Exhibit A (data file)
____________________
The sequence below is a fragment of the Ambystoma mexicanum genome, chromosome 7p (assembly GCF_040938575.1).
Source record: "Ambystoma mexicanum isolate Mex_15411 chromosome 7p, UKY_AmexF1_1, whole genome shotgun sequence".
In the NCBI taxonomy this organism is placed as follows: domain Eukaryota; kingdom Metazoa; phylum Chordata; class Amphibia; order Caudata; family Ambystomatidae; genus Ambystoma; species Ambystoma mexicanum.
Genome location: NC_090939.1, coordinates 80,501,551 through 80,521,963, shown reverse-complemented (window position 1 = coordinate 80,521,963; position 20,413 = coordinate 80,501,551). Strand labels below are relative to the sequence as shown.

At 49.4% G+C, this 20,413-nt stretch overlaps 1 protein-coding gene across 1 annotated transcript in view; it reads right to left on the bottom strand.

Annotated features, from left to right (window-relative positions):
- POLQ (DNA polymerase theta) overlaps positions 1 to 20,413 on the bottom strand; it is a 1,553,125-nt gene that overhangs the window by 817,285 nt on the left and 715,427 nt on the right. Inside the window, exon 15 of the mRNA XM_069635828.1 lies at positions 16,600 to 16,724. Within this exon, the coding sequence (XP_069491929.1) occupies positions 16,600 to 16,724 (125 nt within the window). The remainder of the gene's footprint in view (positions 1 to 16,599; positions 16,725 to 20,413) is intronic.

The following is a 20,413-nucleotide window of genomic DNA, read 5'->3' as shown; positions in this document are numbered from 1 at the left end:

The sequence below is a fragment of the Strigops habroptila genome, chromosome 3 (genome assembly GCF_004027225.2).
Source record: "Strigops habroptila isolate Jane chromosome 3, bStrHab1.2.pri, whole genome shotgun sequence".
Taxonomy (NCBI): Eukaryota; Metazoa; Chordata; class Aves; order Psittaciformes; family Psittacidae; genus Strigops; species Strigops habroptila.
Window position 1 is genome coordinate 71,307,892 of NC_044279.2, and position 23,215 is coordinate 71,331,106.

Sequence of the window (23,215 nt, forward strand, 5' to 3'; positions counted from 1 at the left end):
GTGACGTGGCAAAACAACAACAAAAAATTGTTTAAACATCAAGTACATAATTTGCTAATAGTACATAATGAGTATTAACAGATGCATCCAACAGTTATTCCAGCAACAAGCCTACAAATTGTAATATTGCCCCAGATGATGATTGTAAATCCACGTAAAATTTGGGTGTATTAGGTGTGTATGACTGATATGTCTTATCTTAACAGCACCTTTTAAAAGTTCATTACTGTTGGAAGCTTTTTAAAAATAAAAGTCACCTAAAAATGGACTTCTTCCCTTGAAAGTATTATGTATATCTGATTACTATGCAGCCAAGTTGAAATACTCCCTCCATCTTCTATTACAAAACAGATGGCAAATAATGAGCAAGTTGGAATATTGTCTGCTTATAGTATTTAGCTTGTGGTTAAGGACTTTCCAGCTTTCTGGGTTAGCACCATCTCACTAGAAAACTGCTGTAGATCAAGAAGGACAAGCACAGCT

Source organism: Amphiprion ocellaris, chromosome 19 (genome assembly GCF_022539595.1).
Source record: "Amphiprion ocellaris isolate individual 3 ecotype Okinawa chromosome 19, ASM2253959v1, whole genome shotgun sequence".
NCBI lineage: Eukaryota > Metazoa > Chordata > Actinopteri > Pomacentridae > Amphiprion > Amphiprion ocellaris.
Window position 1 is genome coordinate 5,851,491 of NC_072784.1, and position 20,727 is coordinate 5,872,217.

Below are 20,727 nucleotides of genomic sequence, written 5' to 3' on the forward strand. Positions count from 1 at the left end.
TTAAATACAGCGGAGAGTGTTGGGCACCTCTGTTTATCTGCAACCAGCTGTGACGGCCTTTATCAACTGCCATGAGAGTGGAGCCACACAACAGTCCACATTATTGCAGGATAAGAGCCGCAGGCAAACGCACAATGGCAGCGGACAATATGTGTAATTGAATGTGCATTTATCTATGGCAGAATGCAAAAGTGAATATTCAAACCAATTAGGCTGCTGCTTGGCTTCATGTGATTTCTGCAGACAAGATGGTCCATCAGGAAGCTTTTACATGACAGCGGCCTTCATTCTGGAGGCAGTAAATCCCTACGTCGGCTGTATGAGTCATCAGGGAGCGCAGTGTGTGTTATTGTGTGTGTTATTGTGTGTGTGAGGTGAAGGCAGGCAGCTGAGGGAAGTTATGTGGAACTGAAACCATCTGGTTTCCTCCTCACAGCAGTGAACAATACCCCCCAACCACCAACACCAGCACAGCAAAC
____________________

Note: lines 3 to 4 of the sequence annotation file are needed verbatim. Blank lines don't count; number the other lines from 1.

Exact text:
In the NCBI taxonomy this organism is placed as follows: domain Eukaryota; kingdom Metazoa; phylum Chordata; class Amphibia; order Caudata; family Ambystomatidae; genus Ambystoma; species Ambystoma mexicanum.
Genome location: NC_090939.1, coordinates 80,501,551 through 80,521,963, shown reverse-complemented (window position 1 = coordinate 80,521,963; position 20,413 = coordinate 80,501,551). Strand labels below are relative to the sequence as shown.